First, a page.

The HIV-1 M virus is the express cause of the Acquired Immuno-Deficiency Syndrome (AIDS) which affects over 36 million people world-wide. The virus has now been identified, characterized, and traced to its origins in the forests of southeastern Cameroon. In that remote location, recent research has found chemical evidence dating the origin back to the early 1900s when the local chimpanzee carried a nearly identical virus called SIVcpzPitt. In that habitat, a certain amount of slain animal blood would constitute the point of infectious crossover when direct contact occurred with any wounds on the feet or hands of a human hunter. Other exposures likely occurred earlier but the viruses had not yet formed the rare mutations necessary for human adaptation, or the infected humans had not mixed or migrated from this isolated region. However the key forces that caused the spread of the virus in the twentieth century lay in the clearing of paths for porters, railroads, and canoes. The stimulus was colonial traffic in raw rubber, conveyed by forced labor from deep forest to the Congo urban sprawl. From there, the hidden viral passenger met further acceleration in the emerging social, economic, and indeed medical networks of the modern world.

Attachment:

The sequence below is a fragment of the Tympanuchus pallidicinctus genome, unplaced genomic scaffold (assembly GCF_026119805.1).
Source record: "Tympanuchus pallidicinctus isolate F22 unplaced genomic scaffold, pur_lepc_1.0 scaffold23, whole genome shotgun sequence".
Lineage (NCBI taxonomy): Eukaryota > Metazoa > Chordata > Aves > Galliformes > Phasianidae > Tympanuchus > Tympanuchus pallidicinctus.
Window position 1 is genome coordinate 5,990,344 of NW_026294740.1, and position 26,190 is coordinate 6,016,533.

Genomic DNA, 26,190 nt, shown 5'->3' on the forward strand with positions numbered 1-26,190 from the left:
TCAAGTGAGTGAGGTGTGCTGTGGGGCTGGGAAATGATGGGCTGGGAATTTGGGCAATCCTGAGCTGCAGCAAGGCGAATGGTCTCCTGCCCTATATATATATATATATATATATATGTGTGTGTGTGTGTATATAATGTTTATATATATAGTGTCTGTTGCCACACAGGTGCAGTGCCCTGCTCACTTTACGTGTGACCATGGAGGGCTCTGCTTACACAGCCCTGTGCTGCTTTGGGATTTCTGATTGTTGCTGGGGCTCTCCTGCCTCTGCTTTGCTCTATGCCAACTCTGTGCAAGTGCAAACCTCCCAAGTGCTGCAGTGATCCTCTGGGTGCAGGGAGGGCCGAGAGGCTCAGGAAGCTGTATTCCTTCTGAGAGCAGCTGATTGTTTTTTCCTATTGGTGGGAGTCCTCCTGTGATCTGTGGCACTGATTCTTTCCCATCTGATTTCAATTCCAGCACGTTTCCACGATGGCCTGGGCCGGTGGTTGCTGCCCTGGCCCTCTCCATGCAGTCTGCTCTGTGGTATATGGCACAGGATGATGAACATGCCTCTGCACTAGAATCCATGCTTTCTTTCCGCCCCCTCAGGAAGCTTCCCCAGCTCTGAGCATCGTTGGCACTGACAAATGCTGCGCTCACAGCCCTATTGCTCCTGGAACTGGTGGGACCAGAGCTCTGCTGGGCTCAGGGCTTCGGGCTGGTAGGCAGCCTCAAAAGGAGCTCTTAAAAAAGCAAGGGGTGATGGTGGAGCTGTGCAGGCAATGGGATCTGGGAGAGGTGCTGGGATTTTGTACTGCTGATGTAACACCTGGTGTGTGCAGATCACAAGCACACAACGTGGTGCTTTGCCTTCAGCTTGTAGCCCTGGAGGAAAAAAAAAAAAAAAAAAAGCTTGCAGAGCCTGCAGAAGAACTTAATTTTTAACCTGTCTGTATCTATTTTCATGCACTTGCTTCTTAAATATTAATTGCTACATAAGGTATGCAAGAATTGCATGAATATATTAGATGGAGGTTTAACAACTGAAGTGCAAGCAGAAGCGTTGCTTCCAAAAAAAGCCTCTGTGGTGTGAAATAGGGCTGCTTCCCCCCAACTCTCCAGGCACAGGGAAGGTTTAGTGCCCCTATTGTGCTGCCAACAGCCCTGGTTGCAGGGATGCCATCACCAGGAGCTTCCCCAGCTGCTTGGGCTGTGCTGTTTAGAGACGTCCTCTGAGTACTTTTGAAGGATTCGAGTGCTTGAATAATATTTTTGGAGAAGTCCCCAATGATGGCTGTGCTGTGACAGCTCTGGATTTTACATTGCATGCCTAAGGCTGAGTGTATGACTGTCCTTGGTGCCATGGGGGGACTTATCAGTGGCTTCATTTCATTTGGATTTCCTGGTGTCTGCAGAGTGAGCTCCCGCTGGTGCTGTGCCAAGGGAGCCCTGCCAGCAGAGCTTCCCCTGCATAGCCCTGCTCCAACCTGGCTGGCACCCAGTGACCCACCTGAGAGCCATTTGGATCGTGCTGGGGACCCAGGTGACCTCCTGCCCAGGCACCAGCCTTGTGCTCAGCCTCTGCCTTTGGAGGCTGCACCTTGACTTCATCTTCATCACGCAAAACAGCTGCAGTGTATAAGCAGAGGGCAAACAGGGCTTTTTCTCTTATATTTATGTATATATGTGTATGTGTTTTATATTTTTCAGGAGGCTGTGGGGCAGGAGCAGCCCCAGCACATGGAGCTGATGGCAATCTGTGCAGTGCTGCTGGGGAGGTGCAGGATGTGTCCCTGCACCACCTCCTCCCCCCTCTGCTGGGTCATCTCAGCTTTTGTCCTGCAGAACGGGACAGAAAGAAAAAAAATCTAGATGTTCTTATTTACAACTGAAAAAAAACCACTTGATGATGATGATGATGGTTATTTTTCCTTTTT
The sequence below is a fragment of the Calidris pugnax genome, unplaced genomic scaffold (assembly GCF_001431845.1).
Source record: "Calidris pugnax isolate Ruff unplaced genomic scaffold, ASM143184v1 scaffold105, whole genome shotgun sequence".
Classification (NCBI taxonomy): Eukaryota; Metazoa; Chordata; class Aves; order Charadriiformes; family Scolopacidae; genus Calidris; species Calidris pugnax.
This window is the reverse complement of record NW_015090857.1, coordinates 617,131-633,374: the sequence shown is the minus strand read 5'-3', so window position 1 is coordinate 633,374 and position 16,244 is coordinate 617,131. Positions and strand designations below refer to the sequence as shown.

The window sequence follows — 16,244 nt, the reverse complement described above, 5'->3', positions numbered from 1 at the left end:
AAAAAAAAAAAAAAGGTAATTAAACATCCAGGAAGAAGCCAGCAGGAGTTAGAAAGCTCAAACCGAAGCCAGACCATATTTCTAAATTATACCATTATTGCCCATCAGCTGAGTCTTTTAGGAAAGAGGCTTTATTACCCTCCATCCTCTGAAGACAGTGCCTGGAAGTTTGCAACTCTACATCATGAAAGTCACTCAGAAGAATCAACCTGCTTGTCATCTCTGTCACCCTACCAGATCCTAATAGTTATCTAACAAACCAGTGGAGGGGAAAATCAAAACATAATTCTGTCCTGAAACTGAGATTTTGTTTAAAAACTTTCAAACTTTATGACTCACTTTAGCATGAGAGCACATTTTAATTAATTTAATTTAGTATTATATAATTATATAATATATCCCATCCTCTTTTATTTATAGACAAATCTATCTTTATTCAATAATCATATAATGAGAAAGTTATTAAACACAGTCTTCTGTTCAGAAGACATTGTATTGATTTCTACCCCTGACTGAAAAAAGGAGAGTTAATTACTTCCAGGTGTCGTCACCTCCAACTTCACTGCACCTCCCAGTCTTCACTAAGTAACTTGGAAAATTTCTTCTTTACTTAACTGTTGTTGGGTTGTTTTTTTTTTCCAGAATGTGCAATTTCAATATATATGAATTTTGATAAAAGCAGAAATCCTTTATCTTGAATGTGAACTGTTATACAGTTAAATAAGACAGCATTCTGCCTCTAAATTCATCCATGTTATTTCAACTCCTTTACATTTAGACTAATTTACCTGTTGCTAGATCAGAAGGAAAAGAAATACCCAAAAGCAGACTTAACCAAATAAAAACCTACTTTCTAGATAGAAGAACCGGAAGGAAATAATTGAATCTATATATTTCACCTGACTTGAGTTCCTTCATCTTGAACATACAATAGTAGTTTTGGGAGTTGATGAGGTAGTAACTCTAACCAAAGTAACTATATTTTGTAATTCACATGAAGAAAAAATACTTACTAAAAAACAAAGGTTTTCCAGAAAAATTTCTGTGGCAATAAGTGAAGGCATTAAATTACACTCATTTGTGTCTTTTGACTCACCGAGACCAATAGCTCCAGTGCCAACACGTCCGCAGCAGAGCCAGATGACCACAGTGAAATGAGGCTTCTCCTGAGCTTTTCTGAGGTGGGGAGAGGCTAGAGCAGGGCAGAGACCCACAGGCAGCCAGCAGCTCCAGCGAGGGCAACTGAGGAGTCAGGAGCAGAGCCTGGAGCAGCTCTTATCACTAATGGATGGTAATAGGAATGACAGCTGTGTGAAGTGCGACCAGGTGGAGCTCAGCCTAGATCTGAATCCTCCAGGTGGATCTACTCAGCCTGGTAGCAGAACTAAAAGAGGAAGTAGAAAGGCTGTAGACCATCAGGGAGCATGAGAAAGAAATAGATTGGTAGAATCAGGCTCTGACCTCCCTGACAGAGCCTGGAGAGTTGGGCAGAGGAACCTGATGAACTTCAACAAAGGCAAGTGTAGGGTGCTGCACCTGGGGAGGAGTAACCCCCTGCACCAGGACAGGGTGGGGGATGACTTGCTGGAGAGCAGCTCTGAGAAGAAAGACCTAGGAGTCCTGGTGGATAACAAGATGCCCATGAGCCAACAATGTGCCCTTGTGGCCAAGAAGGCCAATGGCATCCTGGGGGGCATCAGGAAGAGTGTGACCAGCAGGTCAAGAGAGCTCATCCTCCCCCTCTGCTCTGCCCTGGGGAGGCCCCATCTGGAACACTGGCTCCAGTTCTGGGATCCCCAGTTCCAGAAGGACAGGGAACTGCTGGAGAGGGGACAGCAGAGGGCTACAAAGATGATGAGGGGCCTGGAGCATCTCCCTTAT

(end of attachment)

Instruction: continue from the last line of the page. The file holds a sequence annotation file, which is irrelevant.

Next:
As a retrospect, Afriterra now provides a geographic companion to this story. Here we present a lucid display of the rare 1895 Hansen map with over 70 notations from this early pivotal time. In high-definition, the map reveals deeper details of the land, rivers, and place-names that constitute this human encounter with the forces of nature. On our digital-zoom platform one can trace the arrival of this disease backwards from the earliest case location in Brazzaville/Kinshasa on the Congo River, where the course flowed down from Mossaka at the northerly junction of the Sangha River. Even further back, gaze upstream to Quesso at the northerly junction of the Ngoko River, and up to Moloundou at the Bomba River and the Lobeke forests where this origin took place near the very center of the map. Run your own search here to feel the connections through time and space; and tell all of us about your experience and insight.
Brandon Keele, Paul Sharp, Beatrice Hahn, Science Vol. 313, Issue 5786, p. 523, 28 Jul 2006
Michael Woroby et al; Nature 455, 661–664 (02 October 2008)
Craig Timberg and Daniel Halperin, February 27, 2012, The Washington Post
Quammen, David; The Chimp and the River: How AIDS Emerged from an African Forest